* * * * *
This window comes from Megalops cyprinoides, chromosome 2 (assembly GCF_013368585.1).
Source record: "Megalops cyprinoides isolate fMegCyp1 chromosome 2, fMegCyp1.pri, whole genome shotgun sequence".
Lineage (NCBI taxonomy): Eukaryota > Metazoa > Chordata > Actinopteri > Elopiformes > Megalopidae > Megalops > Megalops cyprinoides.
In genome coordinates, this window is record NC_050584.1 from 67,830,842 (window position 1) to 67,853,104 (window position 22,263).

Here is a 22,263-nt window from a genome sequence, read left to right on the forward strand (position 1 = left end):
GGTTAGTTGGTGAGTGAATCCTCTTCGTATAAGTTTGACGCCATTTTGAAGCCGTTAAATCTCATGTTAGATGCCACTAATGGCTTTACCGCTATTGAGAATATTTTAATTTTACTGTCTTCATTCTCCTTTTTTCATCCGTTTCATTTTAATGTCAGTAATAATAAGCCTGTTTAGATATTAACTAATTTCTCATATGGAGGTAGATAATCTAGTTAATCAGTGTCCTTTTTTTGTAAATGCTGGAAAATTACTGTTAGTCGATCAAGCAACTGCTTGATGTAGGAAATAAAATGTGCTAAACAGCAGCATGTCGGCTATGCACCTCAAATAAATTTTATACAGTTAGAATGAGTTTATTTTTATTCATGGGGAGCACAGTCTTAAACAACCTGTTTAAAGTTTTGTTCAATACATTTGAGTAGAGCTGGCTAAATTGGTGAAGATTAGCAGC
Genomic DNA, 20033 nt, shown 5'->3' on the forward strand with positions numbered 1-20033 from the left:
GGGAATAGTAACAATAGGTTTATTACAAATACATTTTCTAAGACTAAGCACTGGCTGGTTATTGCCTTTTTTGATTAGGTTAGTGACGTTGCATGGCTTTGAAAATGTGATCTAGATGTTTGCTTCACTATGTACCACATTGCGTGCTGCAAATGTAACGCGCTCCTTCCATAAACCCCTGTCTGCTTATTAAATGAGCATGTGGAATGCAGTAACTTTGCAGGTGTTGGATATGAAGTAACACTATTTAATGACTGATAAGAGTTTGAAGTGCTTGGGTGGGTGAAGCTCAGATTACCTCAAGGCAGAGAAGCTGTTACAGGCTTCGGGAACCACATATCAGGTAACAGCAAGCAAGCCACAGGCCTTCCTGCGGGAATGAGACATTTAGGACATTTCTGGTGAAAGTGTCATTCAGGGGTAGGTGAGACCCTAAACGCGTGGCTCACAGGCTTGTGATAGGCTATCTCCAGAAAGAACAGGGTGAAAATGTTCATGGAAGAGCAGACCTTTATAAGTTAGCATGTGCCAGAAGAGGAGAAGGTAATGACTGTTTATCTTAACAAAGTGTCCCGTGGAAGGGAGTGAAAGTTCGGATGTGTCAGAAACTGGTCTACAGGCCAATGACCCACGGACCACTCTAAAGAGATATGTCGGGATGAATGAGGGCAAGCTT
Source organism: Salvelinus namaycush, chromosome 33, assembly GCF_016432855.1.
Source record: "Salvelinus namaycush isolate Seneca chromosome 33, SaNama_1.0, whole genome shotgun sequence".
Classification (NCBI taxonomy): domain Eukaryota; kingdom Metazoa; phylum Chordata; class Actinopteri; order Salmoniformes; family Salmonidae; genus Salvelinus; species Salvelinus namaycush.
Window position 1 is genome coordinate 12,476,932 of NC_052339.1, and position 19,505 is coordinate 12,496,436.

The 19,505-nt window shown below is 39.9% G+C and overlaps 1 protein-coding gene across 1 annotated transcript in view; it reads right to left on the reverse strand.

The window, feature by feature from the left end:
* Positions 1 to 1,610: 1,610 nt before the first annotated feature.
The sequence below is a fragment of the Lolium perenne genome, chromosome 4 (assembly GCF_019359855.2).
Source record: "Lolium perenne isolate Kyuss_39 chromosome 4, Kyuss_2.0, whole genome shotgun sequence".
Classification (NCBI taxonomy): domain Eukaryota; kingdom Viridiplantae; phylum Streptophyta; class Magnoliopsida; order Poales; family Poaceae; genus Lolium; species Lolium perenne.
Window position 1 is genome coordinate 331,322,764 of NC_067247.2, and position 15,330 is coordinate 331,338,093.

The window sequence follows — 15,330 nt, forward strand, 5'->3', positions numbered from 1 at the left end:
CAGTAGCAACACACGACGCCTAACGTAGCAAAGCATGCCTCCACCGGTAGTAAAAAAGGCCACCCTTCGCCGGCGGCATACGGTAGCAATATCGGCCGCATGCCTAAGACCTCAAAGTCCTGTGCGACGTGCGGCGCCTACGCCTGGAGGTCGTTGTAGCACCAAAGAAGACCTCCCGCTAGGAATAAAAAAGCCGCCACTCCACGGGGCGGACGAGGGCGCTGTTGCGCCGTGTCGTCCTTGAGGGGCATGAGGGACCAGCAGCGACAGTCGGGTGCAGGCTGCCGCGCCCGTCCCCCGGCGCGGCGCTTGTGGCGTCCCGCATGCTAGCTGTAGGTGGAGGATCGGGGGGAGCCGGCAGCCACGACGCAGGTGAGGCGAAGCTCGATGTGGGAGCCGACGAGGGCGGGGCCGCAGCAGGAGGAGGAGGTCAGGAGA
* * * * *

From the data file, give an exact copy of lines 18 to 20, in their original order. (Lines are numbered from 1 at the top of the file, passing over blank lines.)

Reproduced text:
Classification (NCBI taxonomy): domain Eukaryota; kingdom Viridiplantae; phylum Streptophyta; class Magnoliopsida; order Poales; family Poaceae; genus Lolium; species Lolium perenne.
Window position 1 is genome coordinate 331,322,764 of NC_067247.2, and position 15,330 is coordinate 331,338,093.

The window sequence follows — 15,330 nt, forward strand, 5'->3', positions numbered from 1 at the left end: